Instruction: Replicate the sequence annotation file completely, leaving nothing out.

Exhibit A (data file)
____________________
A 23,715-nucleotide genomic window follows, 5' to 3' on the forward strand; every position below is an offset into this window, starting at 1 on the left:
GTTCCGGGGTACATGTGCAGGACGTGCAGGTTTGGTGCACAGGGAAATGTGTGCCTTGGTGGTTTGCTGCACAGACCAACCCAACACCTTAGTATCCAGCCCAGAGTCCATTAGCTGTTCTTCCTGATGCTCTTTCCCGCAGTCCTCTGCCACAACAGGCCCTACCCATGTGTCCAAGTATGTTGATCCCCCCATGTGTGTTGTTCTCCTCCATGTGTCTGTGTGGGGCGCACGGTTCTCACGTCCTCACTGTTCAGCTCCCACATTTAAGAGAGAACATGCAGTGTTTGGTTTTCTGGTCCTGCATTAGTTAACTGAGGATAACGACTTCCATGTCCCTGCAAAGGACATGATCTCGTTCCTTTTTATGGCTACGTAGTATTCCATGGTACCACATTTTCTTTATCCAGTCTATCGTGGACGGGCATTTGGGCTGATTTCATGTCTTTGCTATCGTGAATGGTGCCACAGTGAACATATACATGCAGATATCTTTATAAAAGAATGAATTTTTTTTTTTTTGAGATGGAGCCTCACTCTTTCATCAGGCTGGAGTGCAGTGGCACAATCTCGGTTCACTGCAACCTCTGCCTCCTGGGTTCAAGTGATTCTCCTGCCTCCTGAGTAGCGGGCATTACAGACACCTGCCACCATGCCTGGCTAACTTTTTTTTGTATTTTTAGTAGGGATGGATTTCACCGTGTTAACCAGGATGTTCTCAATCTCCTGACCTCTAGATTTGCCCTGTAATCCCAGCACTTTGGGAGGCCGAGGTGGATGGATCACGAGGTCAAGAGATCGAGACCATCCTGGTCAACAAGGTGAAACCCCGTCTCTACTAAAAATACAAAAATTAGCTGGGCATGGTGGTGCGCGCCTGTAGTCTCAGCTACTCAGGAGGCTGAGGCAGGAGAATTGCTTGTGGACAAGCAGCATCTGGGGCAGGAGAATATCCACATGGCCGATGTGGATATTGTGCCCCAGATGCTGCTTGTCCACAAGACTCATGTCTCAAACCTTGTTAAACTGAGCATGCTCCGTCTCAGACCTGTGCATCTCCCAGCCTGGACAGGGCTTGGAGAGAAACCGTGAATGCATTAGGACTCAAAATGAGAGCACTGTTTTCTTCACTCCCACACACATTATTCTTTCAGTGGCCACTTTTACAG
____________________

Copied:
A 23,715-nucleotide genomic window follows, 5' to 3' on the forward strand; every position below is an offset into this window, starting at 1 on the left:
GTTCCGGGGTACATGTGCAGGACGTGCAGGTTTGGTGCACAGGGAAATGTGTGCCTTGGTGGTTTGCTGCACAGACCAACCCAACACCTTAGTATCCAGCCCAGAGTCCATTAGCTGTTCTTCCTGATGCTCTTTCCCGCAGTCCTCTGCCACAACAGGCCCTACCCATGTGTCCAAGTATGTTGATCCCCCCATGTGTGTTGTTCTCCTCCATGTGTCTGTGTGGGGCGCACGGTTCTCACGTCCTCACTGTTCAGCTCCCACATTTAAGAGAGAACATGCAGTGTTTGGTTTTCTGGTCCTGCATTAGTTAACTGAGGATAACGACTTCCATGTCCCTGCAAAGGACATGATCTCGTTCCTTTTTATGGCTACGTAGTATTCCATGGTACCACATTTTCTTTATCCAGTCTATCGTGGACGGGCATTTGGGCTGATTTCATGTCTTTGCTATCGTGAATGGTGCCACAGTGAACATATACATGCAGATATCTTTATAAAAGAATGAATTTTTTTTTTTTTGAGATGGAGCCTCACTCTTTCATCAGGCTGGAGTGCAGTGGCACAATCTCGGTTCACTGCAACCTCTGCCTCCTGGGTTCAAGTGATTCTCCTGCCTCCTGAGTAGCGGGCATTACAGACACCTGCCACCATGCCTGGCTAACTTTTTTTTGTATTTTTAGTAGGGATGGATTTCACCGTGTTAACCAGGATGTTCTCAATCTCCTGACCTCTAGATTTGCCCTGTAATCCCAGCACTTTGGGAGGCCGAGGTGGATGGATCACGAGGTCAAGAGATCGAGACCATCCTGGTCAACAAGGTGAAACCCCGTCTCTACTAAAAATACAAAAATTAGCTGGGCATGGTGGTGCGCGCCTGTAGTCTCAGCTACTCAGGAGGCTGAGGCAGGAGAATTGCTTGTGGACAAGCAGCATCTGGGGCAGGAGAATATCCACATGGCCGATGTGGATATTGTGCCCCAGATGCTGCTTGTCCACAAGACTCATGTCTCAAACCTTGTTAAACTGAGCATGCTCCGTCTCAGACCTGTGCATCTCCCAGCCTGGACAGGGCTTGGAGAGAAACCGTGAATGCATTAGGACTCAAAATGAGAGCACTGTTTTCTTCACTCCCACACACATTATTCTTTCAGTGGCCACTTTTACAG